Backers of a California ballot initiative aimed at boosting privacy say they will withdrew the initiative if state lawmakers pass a new privacy law this week.
The proposed "California Consumer Privacy Act of 2018" -- a modified version of a bill introduced last year by State Assembly member Ed Chau -- would give state residents the right to know what personal information is being collected about them, whether the information is sold, and the right to opt out of having the data sold. The Attorney General would be tasked with enforcement.
The proposed measure defines personal information as data that identifies consumers or "could reasonably be linked, directly or indirectly" with a consumer or household. The definition includes not only names, email addresses and IP addresses but also "electronic network activity information" like browsing history and search history. It also includes "probabilistic" identifiers.
The proposed law is being supported by the group Californians for Consumer Privacy -- the organization behind a ballot initiative that also would give state residents the right to prevent data about them from being sold. Backers of the ballot initiative recently submitted 625,000 signatures in favor of the initiative -- almost twice as many as the 365,880 needed to qualify for a spot on November's ballot. Supporters include the Consumer Federation of California, search engine Duck Duck Go, Consumers Union and the Center for Public Interest Law.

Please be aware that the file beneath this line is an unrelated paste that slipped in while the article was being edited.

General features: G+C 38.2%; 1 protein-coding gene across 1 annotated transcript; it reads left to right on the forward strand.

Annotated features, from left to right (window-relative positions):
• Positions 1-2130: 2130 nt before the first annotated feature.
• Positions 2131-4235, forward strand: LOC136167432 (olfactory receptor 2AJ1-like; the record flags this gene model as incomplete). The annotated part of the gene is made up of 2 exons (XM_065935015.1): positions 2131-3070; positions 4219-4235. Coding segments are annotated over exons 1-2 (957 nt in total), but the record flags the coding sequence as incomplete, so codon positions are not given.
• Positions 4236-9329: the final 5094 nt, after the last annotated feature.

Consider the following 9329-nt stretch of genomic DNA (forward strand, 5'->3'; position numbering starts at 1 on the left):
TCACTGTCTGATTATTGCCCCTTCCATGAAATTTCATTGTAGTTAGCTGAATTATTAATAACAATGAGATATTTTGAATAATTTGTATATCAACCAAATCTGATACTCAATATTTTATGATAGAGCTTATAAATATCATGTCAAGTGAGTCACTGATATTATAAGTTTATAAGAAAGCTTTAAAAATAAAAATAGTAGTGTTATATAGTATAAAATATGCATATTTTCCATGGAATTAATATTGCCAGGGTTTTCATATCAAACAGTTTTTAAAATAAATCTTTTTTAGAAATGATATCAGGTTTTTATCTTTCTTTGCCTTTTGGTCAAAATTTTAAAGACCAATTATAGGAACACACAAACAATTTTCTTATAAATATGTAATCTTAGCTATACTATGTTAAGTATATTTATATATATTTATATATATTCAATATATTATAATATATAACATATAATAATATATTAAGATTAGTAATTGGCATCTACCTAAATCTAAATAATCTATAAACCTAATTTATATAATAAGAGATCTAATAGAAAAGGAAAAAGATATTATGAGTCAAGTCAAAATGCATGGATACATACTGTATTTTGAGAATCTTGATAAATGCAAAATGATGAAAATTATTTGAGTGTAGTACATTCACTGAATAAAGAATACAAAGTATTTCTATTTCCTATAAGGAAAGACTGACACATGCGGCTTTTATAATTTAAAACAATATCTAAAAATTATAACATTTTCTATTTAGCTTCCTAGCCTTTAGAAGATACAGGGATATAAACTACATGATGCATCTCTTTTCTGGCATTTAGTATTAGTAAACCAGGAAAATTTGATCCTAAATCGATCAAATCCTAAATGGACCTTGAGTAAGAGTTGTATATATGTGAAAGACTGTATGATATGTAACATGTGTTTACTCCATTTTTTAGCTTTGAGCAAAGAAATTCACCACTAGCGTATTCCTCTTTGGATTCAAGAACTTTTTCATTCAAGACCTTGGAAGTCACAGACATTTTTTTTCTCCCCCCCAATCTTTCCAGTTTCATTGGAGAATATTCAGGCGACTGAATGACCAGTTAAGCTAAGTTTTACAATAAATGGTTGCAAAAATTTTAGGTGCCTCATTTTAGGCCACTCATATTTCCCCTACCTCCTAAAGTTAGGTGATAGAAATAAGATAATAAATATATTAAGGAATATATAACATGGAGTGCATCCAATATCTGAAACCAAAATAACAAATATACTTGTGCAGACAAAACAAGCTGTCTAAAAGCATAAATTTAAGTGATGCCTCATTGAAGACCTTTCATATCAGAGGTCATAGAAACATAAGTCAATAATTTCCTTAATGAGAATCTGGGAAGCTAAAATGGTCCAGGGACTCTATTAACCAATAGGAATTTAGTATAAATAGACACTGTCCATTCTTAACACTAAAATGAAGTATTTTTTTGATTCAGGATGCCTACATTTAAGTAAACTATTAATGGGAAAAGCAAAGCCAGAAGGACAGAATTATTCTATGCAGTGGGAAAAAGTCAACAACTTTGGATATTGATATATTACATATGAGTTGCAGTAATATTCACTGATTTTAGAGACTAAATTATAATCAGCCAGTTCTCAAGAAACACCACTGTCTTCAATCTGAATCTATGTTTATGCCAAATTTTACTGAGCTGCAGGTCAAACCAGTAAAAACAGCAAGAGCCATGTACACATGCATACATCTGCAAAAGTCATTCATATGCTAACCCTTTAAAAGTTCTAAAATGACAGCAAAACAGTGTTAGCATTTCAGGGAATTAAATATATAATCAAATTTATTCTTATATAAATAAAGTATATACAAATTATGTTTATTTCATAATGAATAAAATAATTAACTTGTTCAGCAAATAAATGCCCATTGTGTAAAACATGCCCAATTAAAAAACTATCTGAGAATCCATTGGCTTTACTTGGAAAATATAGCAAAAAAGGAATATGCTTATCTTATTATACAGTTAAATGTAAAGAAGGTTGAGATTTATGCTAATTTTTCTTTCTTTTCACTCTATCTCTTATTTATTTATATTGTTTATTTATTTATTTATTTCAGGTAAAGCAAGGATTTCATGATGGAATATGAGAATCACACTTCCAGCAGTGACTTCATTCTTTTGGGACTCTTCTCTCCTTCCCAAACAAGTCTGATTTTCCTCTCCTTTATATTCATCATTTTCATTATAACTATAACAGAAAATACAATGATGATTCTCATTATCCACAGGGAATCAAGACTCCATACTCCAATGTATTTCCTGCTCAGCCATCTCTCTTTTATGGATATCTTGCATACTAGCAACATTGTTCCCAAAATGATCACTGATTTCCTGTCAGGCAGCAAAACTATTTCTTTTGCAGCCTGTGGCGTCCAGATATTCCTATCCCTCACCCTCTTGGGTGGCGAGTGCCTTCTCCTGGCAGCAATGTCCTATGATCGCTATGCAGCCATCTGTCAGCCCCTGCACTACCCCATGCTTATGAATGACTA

The ad industry and many Silicon Valley companies oppose the ballot initiative. Three industry organizations -- the Association of National Advertisers, Data & Marketing Association and Network Advertising Initiative -- recently donated a combined $125,000 to a group opposing the proposal. Other companies including Amazon, Google, Microsoft and Uber have also donated money toward the opposition.
Californians for Consumer Privacy said last week that it will withdrew the initiative if the new proposal is enacted before June 28.
"If the bill passes before next week’s deadline to withdraw, we will withdraw our initiative," the organization stated. "If it doesn’t, we will proceed to the November election. We are content either way, as we feel that both the legislative solution, and our initiative, provide tremendously increased privacy rights to Californians."